What You Need To Know About the $16 Million Food Distribution Programme
The announcement that government provides $1 million dollars per week to the National Food Distribution Task Force for food assistance, was met with shock as many questioned whether or not the large sums of money were truly reaching the people in need.
Prime Minister Hubert Minnis revealed that $16 million dollars have been allotted in the budget for food assistance, to ensure those in need of food are being helped during the pandemic.
In its 11th week, it is reported to have helped 27,705 households registered for assistance, representing more than 110,000 people in the country.
Beneficiaries are assisted based on needs–most, moderate, least
The Task Force distributes on a needs-based program and are seeking to help the most vulnerable: the newly unemployed, self-employed individuals whose businesses are adversely affected, senior citizens unable to leave their homes because of the virus, school children who do not have sufficient food and some patients and those who provide them with care at home.
The Task Force will begin to apply criteria to help objectively place people who register into three needs categories.
- Most Vulnerable—assistance given every week
- Moderately Vulnerable—assistance given every other week
- Least Vulnerable—assistance given once a month
Some recipients are happy
Some recipients of the distribution have expressed gratitude while others say they have lost their sense of dignity waiting in line for food.
Joelean Williams joined the long queues at the Pentecostal Baptist Church in Nassau Village on Wednesday. She said, “This is a big help. This is really, really good for the people,” she said as she collected a gift certificate for groceries.
Williams said she has been unemployed since March as her position at a local restaurant was made redundant.
She said this is her first time receiving help by the government’s program. Williams said the assistance would go a long way to meet the needs of her household of eight.
Like Williams, Adrian Forbes said the food assistance helps his family of six, as he has been unemployed for the past two months.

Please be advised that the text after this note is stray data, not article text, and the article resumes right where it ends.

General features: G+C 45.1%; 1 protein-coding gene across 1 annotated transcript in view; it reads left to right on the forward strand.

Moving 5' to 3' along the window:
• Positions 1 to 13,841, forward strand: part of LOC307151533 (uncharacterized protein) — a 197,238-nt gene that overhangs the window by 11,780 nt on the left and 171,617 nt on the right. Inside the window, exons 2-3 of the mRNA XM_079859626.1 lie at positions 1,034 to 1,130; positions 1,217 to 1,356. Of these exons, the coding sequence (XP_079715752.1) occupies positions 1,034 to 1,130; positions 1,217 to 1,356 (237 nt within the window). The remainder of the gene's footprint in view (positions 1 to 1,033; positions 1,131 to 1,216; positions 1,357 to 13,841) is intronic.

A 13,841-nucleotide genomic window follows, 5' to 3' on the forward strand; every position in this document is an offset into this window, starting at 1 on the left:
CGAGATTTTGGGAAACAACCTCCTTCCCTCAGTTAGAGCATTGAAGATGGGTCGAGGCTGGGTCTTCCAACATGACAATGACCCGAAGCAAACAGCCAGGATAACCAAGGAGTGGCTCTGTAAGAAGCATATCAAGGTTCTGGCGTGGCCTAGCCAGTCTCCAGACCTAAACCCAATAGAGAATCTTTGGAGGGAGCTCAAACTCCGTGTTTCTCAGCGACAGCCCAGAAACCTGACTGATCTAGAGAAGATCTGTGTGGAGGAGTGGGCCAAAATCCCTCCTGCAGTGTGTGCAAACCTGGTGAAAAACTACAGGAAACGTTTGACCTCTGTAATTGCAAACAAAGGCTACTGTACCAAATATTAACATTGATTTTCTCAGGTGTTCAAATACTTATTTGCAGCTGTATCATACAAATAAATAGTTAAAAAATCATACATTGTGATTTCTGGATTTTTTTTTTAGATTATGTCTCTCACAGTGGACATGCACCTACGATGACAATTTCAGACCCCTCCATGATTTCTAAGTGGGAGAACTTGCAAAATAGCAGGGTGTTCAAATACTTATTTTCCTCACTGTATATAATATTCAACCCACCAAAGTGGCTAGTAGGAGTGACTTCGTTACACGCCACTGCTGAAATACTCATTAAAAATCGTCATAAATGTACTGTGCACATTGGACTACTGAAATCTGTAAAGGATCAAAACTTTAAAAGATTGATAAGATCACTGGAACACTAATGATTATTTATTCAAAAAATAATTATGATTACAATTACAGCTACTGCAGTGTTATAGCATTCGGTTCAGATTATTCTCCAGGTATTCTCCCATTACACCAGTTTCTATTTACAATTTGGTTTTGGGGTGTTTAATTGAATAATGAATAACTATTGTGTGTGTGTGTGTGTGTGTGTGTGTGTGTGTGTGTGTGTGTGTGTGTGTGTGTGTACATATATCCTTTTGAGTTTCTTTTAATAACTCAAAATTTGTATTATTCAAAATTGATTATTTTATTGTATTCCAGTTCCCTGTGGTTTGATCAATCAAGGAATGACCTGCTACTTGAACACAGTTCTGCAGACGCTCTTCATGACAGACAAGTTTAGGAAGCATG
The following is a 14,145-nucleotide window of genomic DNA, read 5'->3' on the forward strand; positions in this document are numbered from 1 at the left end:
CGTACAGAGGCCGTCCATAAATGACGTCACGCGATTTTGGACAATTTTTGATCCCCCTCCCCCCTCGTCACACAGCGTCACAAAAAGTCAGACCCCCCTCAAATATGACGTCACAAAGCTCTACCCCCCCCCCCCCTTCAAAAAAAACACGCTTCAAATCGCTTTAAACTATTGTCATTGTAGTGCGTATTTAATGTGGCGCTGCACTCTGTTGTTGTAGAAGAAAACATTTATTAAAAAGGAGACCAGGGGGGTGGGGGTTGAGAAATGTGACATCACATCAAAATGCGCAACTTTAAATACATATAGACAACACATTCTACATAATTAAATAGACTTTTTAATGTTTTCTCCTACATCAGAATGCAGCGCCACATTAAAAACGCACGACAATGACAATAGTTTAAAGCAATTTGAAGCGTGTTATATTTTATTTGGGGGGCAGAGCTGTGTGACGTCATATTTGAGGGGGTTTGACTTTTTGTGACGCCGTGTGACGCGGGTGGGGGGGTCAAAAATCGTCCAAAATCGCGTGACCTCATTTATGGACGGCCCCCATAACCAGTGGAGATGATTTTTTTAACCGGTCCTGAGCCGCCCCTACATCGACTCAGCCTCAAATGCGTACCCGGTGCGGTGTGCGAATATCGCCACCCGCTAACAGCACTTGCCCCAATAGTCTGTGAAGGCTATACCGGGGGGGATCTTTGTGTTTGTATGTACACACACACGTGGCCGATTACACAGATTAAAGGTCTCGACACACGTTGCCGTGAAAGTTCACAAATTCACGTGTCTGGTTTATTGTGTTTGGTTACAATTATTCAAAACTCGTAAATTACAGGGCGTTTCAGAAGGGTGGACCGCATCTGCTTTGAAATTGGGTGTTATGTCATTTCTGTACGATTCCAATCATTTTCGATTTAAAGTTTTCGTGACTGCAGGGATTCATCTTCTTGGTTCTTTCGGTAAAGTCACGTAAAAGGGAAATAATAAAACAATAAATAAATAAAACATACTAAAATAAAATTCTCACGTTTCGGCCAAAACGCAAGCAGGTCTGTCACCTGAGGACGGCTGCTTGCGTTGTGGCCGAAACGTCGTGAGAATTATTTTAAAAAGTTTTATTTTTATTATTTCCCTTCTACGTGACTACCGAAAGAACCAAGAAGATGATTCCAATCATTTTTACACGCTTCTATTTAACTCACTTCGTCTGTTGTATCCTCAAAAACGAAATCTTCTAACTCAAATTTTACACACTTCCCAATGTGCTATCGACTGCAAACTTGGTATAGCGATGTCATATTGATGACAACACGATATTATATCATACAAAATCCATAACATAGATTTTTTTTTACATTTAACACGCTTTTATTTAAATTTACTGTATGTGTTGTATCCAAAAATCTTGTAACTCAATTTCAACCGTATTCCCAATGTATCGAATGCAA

His wife recently started a “small” job caring for a relative.
Forbes said the wait was worth it. “When you want something you have to wait for it. It is a help,” he added.
A hotel worker who did not want t be named, but was left unemployed due to the pandemic said the food package, “means the world to me.”
“All my life I have worked but this is the first time I am experiencing this [situation].I have six [family members] in my house. I was the only one working.
“You have to give God thanks in all things. I am not ungrateful,” she added.
She acknowledged that the volunteers are doing a good job but added that the process was a bit hectic.
Others are dissatisfied with the process
Others have expressed that they are not satisfied with the process but said Miranda Dorsette remains grateful.
The mother-of-three told the Tribune that the situation was depressing.
“I mean I realize they are trying to help us but this is like begging. I am used to working hard for what I get. The food is okay, I guess, but the thought of having to be in a line to get it… the whole thing is humiliating to me. I am doing it because I can’t do any better right now.
“I am in a position where my children’s father is not assisting me in any way and I am in need. I can’t go around breaking the law to provide for them, so I would rather get this and call it a day. I don’t want to come off as ungrateful as that man on the video said, so I say, thank God for it.”
Recipients to use vouchers at small and independent grocers
Dr. Minnis said he asked that the Food Task Force reach out to small grocery stores so that arrangements can be made for food vouchers to be purchased from stores throughout the country.
“We would like neighborhood ‘mom and pop shops’ to participate in, and benefit from this exercise with us.”